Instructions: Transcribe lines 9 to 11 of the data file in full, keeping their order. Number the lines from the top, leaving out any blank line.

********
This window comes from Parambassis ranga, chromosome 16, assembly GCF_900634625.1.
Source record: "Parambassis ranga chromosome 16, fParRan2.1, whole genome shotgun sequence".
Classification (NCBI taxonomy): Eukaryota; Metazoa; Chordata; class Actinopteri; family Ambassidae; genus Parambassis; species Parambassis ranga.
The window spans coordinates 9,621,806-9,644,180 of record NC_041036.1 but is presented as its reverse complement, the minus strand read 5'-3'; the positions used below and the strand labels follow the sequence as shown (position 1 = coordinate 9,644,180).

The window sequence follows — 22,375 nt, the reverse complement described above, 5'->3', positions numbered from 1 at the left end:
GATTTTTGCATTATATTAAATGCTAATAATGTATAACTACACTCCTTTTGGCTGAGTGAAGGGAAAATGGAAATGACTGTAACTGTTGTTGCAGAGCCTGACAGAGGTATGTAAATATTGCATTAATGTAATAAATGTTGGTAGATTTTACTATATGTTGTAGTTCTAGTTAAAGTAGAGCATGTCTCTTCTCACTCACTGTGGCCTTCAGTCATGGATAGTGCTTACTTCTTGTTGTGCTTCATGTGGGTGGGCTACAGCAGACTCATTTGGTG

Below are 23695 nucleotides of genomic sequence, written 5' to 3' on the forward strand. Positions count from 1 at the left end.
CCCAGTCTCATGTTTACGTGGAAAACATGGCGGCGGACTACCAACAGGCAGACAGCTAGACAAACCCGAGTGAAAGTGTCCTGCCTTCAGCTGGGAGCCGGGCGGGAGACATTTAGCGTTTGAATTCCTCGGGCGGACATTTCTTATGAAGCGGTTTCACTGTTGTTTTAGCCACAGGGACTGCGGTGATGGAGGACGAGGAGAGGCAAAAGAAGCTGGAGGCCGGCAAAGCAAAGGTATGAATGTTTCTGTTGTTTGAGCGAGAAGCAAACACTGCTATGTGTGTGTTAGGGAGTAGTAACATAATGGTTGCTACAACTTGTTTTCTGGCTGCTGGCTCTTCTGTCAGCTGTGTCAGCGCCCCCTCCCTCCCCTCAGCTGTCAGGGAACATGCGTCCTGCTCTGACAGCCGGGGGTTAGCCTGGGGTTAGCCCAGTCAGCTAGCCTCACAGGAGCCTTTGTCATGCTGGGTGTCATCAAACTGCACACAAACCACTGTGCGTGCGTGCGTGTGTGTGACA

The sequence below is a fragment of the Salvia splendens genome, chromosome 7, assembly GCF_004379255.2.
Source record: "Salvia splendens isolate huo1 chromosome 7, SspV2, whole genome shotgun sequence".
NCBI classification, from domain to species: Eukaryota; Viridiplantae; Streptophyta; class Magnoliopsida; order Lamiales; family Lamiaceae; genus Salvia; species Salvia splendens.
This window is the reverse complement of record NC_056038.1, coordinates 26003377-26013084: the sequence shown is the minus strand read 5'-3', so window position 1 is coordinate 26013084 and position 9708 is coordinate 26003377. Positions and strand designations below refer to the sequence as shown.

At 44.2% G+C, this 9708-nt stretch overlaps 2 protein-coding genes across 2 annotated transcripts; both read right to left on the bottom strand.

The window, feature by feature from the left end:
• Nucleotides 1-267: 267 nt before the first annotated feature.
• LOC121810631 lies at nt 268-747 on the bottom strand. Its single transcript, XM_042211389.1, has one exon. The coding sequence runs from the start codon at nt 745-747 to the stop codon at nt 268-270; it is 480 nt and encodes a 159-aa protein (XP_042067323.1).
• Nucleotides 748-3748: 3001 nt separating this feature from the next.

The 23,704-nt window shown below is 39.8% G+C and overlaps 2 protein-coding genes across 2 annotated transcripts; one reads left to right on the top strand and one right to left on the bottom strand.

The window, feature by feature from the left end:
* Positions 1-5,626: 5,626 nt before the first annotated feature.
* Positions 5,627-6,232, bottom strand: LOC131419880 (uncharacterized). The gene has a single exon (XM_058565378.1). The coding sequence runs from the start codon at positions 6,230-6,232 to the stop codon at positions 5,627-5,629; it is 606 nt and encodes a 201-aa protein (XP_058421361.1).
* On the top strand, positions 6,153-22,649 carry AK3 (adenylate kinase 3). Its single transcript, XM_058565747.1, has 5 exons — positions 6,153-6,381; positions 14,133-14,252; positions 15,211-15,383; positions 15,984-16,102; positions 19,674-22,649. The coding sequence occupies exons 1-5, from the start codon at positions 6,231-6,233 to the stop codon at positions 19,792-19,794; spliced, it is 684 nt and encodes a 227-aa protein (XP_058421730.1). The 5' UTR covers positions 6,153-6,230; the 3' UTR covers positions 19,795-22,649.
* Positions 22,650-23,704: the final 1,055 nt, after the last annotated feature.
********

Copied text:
The sequence below is a fragment of the Salvia splendens genome, chromosome 7, assembly GCF_004379255.2.
Source record: "Salvia splendens isolate huo1 chromosome 7, SspV2, whole genome shotgun sequence".
NCBI classification, from domain to species: Eukaryota; Viridiplantae; Streptophyta; class Magnoliopsida; order Lamiales; family Lamiaceae; genus Salvia; species Salvia splendens.